Volvo XC90

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Volvo XC90 Car Review | August 7, 2002

Driven August 2002

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The days of Volvo as an angular Scandinavian quirk are long gone. It's now this thing called a global brand; America is its biggest market and America is to be stormed with this, the XC90. Like a Range Rover, it has permanent four-wheel drive, it rides high and offers that 'command driving position' thing; but there's no low-range gearbox or any of that off-roading nonsense. A committee of car designers and marketing executives would very likely call it an urban/suburban grass'n'gravel sports utility vehicle.

In essence, this is an American car, conceived in part in Volvo's Californian studios. It's a handsome brute, skilfully shaped to disguise a vastness that'll become more apparent when it's mixing it with hatchbacks on UK roads. Based around the E2 platform that gives us the S80 saloon, it looks rather like a V70 estate in a hall of mirrors. A pleasing detail, to take just one, is the subtle crease running up the rear pillar. It invites an inquisitive finger or a bit of crouching at the kerbside to make the light play on it. Very nice but, as a fetching dimple isn't a reason for marrying anyone, it's not a good excuse for buying a Volvo.

The interior might be. Apart from the usual dour logic of its layout, an abundance of safety features and the unmistakable Volvo smell, there are two extra third-row seats that fold with a flick of one lever to disappear beneath what becomes an extended and flat loadbay. They are just about tolerable for adults and perfect for eight-year olds. The middle of the normal back seat also features Volvo's flip-up booster cushion, so the XC90, like my school blazer, is something kids can grow into. The seats themselves are good, the equipment spec is high (especially in SE trim) and there are enough cupholders to drive you to drink.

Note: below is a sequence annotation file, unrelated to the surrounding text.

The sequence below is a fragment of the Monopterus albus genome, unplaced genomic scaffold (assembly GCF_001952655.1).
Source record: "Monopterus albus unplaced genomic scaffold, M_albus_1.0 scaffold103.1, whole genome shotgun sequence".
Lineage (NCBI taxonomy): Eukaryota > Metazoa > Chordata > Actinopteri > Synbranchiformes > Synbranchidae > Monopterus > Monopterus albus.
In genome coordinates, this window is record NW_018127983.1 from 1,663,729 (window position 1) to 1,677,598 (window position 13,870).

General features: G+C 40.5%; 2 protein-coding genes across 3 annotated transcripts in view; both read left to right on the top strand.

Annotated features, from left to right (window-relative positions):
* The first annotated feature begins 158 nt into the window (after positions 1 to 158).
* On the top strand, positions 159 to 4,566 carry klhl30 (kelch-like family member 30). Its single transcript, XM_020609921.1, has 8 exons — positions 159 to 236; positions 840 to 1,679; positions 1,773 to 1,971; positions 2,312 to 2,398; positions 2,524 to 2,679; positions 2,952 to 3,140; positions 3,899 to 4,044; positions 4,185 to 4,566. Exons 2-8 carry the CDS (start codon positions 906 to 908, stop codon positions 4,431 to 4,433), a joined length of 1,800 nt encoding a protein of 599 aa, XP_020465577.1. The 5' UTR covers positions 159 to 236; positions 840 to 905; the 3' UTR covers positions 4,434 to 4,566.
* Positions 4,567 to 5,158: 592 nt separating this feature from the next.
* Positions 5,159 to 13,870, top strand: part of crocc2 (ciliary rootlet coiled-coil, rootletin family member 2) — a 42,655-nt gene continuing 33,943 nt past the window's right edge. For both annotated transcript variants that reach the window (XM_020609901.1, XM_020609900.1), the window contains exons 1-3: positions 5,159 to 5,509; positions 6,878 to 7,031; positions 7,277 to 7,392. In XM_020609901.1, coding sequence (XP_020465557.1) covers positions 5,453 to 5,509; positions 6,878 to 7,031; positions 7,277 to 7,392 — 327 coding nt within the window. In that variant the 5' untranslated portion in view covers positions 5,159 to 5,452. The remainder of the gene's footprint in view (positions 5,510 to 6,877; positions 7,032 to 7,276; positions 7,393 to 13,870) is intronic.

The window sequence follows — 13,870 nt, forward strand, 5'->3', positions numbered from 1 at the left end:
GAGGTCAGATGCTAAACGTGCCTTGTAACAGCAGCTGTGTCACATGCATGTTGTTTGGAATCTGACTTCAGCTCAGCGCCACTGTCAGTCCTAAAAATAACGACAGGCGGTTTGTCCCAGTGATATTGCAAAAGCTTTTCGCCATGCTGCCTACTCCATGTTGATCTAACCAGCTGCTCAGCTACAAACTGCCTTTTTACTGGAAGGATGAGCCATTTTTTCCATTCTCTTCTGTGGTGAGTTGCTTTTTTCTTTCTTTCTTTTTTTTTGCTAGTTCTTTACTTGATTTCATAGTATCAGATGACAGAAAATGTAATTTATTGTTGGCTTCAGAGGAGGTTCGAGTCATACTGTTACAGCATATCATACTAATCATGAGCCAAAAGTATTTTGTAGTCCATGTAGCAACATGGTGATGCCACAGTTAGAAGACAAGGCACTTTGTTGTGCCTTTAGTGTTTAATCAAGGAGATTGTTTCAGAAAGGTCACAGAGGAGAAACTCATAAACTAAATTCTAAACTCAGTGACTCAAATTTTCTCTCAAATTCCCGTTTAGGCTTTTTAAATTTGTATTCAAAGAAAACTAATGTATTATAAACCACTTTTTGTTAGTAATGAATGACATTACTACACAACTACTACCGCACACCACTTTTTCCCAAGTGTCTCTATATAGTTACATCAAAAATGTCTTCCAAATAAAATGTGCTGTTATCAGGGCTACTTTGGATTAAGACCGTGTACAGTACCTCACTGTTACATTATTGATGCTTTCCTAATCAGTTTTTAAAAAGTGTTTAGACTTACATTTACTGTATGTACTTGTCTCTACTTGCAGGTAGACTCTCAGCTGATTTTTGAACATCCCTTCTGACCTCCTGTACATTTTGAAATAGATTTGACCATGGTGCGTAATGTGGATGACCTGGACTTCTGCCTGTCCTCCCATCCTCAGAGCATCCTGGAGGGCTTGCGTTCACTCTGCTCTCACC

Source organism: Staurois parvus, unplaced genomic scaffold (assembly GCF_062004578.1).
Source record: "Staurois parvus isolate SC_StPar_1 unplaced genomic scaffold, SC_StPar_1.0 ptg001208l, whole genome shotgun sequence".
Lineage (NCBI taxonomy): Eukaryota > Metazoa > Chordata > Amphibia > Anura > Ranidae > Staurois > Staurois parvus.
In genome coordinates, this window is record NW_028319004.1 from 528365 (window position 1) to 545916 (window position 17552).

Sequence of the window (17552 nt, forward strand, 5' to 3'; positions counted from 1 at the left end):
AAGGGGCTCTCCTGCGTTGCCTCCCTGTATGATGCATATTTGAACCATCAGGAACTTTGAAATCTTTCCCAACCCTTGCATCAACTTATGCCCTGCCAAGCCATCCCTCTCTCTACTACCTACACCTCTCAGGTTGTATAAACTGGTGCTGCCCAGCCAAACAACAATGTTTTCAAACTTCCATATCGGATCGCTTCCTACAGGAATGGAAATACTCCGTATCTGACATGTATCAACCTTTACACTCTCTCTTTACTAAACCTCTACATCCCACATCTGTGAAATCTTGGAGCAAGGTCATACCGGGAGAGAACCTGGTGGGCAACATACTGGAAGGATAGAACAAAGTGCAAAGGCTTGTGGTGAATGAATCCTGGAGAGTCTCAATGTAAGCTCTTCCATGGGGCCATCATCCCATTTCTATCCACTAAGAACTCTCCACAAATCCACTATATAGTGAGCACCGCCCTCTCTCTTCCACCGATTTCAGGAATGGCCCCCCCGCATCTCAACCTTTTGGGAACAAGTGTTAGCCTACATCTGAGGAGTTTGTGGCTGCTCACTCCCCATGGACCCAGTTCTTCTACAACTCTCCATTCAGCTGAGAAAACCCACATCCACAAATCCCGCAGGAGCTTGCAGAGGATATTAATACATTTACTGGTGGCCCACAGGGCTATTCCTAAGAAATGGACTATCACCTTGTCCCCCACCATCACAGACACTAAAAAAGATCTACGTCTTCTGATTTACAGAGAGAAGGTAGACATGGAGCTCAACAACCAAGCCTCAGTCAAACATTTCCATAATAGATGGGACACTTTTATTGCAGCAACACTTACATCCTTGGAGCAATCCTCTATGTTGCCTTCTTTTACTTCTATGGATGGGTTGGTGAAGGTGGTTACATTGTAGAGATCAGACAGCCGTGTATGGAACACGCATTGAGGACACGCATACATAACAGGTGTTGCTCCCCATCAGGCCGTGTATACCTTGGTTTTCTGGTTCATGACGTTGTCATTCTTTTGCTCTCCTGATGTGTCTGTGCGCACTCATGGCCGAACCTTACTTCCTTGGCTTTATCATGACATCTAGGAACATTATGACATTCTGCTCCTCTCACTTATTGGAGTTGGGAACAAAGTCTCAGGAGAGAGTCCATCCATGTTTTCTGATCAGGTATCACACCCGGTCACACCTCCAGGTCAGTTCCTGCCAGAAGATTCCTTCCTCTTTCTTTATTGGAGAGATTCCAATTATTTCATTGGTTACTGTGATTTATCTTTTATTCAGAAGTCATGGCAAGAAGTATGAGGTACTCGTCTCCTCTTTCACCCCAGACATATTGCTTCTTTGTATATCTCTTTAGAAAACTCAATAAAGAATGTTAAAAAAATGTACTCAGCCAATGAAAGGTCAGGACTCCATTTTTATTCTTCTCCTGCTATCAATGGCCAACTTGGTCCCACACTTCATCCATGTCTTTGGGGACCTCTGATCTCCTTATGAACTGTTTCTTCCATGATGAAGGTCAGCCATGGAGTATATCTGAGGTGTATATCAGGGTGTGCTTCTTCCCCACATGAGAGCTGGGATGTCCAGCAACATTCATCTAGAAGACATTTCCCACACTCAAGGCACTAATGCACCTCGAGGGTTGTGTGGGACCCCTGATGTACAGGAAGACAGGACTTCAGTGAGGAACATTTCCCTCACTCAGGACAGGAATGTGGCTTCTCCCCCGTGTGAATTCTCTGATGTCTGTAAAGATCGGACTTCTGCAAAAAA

Britain will not be taking the five-cylinder petrol model and the five-cylinder diesel was not available at the Californian launch. This left me with the top twin-turbo six-pot petrol with standard Geartronic auto transmission with manual override. It's a gutsy engine and a convincing gearbox, but the XC90 felt somehow tardy. I then discovered that it weighs a whopping 2,046kg, which is nearly as much as my Sixties-designed Bentley. Our fuel is nearly three times the price of the Yank stuff and, on a winding country road, the trip computer revealed a figure of 10.8 miles to the US gallon. My calculator tell me that is, using proper units, 12 miles, 1,709 yards, two feet, 8 5/8th inches to the imperial gallon. Call it 12.97141mpg. Again, the 6.75-litre Sixties Bentley invites comparison.

It is in driving that the XC90 seems most distanced from the European ideal. The ride isn't bad and mechanical refinement is good, but the steering, though accurate, is spoiled by the lightness required by one-fingered and slothful America. The most common contributor to US road casualty numbers is a roll-over accident in a sports-ute, so to avoid swelling the stats, the XC90 is fitted with Roll Stability Control and Dynamic Stability & Traction Control. In a simulated 'elk test' it performed admirably; it was just as effective in a genuine and far more realistic 'cat test' performed on a fast backroad through Napa Valley. Yet the XC90 is hardly wieldy.

The chunky sports-ute styling has other downsides. Accessibility is not as good as it is in the Citroen C8 I drive on page 31, the cabin is less airy and the almighty pillars cause significant blindspots. At one point, and despite checking my mirrors and looking over my shoulder like a good cyclist, I nearly punted a local off the Golden Gate bridge because he was completely obscured by bodywork. And he wasn't driving a small Honda, he was in another sports-ute.

In the end, I wasn't entirely sure about the XC90. I can imagine it doing very well in the market for which it has been designed. It's relatively stylish, mechanically sophisticated and nicely spannered together, even in pre-production form. In California, it exudes subtle European class, as did the BMW X5 I saw.

But here, in the old world, it seems a bit brash and overdone, er, rather like the X5 does to my eyes. Somehow, a seven-seat estate or a well-sorted MPV seems a more elegant (I can't believe I'm going to say this) lifestyle solution.

James May

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